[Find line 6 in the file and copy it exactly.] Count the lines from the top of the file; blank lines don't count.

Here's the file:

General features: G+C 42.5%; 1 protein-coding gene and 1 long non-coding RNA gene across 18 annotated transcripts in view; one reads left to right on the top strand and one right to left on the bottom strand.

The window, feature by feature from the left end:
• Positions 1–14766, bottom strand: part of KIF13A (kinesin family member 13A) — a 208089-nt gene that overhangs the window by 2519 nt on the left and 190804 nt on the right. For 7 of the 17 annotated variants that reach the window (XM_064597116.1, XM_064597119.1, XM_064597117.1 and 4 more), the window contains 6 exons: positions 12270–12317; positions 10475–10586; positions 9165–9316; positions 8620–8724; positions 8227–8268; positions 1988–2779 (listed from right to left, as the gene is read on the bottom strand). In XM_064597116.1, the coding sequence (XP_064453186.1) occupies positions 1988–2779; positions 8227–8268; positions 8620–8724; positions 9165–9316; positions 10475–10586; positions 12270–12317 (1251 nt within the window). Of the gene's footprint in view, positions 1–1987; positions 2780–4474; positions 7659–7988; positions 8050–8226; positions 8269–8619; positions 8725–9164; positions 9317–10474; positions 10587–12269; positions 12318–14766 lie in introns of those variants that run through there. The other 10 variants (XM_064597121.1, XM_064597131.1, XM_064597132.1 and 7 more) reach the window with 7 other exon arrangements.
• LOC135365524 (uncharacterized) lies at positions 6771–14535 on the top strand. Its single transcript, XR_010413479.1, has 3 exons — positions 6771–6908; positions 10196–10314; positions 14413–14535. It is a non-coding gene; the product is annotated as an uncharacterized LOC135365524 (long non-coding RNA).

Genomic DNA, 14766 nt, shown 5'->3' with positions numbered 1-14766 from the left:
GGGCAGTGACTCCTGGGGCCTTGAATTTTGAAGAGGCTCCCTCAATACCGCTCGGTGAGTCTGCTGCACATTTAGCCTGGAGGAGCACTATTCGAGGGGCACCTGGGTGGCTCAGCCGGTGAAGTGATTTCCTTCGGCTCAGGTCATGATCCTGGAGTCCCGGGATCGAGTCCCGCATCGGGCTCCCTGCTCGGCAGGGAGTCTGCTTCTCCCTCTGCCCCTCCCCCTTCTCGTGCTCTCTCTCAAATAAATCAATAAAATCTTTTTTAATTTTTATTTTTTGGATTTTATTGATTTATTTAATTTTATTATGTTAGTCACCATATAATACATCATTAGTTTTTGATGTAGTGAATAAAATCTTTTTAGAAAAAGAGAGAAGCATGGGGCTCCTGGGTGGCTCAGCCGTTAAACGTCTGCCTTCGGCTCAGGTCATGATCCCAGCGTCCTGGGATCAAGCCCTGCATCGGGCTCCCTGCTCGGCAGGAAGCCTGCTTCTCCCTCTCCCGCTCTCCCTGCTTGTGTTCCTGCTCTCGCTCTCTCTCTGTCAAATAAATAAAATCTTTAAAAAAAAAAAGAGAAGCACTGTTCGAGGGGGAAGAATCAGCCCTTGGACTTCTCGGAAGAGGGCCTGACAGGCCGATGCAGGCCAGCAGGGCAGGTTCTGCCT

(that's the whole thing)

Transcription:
GGGCAGTGACTCCTGGGGCCTTGAATTTTGAAGAGGCTCCCTCAATACCGCTCGGTGAGTCTGCTGCACATTTAGCCTGGAGGAGCACTATTCGAGGGGCACCTGGGTGGCTCAGCCGGTGAAGTGATTTCCTTCGGCTCAGGTCATGATCCTGGAGTCCCGGGATCGAGTCCCGCATCGGGCTCCCTGCTCGGCAGGGAGTCTGCTTCTCCCTCTGCCCCTCCCCCTTCTCGTGCTCTCTCTCAAATAAATCAATAAAATCTTTTTTAATTTTTATTTTTTGGATTTTATTGATTTATTTAATTTTATTATGTTAGTCACCATATAATACATCATTAGTTTTTGATGTAGTGAATAAAATCTTTTTAGAAAAAGAGAGAAGCATGGGGCTCCTGGGTGGCTCAGCCGTTAAACGTCTGCCTTCGGCTCAGGTCATGATCCCAGCGTCCTGGGATCAAGCCCTGCATCGGGCTCCCTGCTCGGCAGGAAGCCTGCTTCTCCCTCTCCCGCTCTCCCTGCTTGTGTTCCTGCTCTCGCTCTCTCTCTGTCAAATAAATAAAATCTTTAAAAAAAAAAAGAGAAGCACTGTTCGAGGGGGAAGAATCAGCCCTTGGACTTCTCGGAAGAGGGCCTGACAGGCCGATGCAGGCCAGCAGGGCAGGTTCTGCCT